Dozens of established players and newer entrants compete to bring the most advanced remote sensing data to customers. These companies may use hyperspectral, thermal, radar or optical instruments, but so far none have used light detection and ranging (lidar), a technology best known for its use in self-driving cars. Nuview, a geospatial technology company that emerged from stealth today, wants to change that.
The company aims to build out a constellation of 20 commercial satellites equipped with its own lidar system. The “end game,” as Nuview founder and CEO Clint Graumann put it, is to map the entire land surface of the Earth with lidar — on a yearly basis.
It’s an ambitious plan, but one that could potentially generate huge revenue if the company manages to pull it off.
There are many good reasons why no commercial company has succeeded in deploying lidar in space on a large scale. NASA has shipped a handful of science payloads that use lidar, but they are very large systems that require a lot of power. When lidar is used for mapping here on Earth, it is done with unscalable and expensive platforms such as airplanes and drones. Nor is it as simple as porting lidar systems from self-driving cars to satellites; the former systems are usually short-range, with very low power requirements. Compared to what Nuview is building, it’s “apples and oranges,” Graumann said.
But there have been a number of changes over the past five years that make Nuview’s ambitious plan technically feasible. Some parts of the lidar system are finally commercially available after being the exclusive purview of the US Department of Defense, for example. Nuview has also managed to reduce the size and weight of its system compared to other systems that have gone to space, he said. But in perhaps the most important breakthrough, Graumann said the company’s system will be able to scan large areas at once.
“That’s what really unlocks the big revenue potential and the potential to run big projects on a national scale,” he said.
The space industry has also changed: launch costs have come down thanks to innovations from SpaceX and other launch providers. Commercial small satellites are also now capable of generating enough power to run a lidar system, Graumann said, adding that all of the satellite bus manufacturers Nuview is currently in talks with can all produce platforms powerful enough for the lidar payload.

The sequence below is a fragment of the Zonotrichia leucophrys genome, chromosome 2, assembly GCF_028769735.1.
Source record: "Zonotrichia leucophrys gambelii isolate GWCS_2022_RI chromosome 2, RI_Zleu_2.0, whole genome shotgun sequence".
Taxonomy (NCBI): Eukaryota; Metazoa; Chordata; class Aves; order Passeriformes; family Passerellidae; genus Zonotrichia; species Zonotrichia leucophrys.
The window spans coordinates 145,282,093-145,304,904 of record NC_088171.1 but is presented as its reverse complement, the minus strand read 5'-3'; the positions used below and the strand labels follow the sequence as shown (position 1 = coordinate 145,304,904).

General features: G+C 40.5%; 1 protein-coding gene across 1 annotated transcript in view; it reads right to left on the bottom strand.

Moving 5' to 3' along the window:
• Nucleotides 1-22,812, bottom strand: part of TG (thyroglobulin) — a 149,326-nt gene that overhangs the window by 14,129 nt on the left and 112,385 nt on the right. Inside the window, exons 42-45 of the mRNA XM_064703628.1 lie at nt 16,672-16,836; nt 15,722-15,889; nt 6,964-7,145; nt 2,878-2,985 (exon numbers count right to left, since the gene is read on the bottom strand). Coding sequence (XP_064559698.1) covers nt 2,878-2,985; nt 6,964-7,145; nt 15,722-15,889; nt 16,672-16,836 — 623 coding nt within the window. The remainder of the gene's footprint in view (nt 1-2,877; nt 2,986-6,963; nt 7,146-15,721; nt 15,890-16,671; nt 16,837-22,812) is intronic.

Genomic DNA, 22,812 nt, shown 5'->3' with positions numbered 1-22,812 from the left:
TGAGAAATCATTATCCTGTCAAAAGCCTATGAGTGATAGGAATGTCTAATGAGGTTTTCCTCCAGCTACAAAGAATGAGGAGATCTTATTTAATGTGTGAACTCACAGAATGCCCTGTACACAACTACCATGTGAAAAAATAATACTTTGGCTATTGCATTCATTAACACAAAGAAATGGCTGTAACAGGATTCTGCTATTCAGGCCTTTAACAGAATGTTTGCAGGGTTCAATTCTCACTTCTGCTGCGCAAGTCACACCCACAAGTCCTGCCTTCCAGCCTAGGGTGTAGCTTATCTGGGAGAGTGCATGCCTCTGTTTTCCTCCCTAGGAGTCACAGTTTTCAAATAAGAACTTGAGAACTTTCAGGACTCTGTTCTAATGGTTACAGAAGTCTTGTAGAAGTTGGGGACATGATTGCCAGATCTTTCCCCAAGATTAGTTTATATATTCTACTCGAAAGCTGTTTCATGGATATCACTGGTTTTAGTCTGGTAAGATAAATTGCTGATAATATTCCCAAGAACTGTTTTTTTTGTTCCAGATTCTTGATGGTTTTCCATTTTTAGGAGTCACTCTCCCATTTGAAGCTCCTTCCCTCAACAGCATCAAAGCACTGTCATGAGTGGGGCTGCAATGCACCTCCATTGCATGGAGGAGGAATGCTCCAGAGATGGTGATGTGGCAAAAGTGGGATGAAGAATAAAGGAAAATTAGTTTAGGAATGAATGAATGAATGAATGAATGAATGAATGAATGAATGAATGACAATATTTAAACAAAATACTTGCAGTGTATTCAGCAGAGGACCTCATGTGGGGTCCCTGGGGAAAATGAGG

“That just wasn’t commercially viable or even viable four or five years ago unless you had a massive system,” he said.
Graumann said the idea for the company “hit [him] like a bolt of lightning.” Graumann, an Earth observation (EO) industry veteran who most recently advised EO companies and startups with his company TerraMetric, said he heard repeatedly from clients who wanted to combine their dataset with lidar data.
The company has kept a low profile ever since. The Orlando, Florida-based startup closed its first round of funding last year and is in the middle of closing a second round. Nuview does not disclose how much capital the company has raised to date, nor its investors, but Florida Funders, MaC Venture Capital, Broom Ventures and Industrious Ventures all list Nuview among their investments on their respective websites. The company also scored a government contract for an undisclosed amount.
The company will begin launching a “proof of concept” satellite called “Mr. Spoc,” though they haven’t yet reserved a firm launch spot. Once they demonstrate their technology, they’ll try to roll out the commercial constellation in tranches of five. launch, spaced 18 months apart until the company reaches a constellation of 20.
Nuview has secured more than $1 billion in early adopter deals — revenue that depends on the company meeting specifications. These early adopters get access to the data the Mr. Spoc spacecraft collect and can provide feedback about future satellites. To date, the company has a team of 21 full-time and contract employees and is building a new facility with optics, integration and laser labs in Orlando.
So far, Graumann expects the company’s largest market to be national mapping for civil agencies around the world. Nuview has also seen interest from existing space-based sensing customers looking to merge their data with lidar – essentially making their product even more robust by combining it with lidar data.
“When you look at optical data, as you see on Google Earth, it’s beautiful and it’s meant to see things visually. LIDAR data is billions of individual data points,” said Graumann. “When you think about the world of AI and machine learning, there is nothing more valuable than more data points to train and work with. […] The satellite data out there today is made for humans. Lidar data is made for machines.”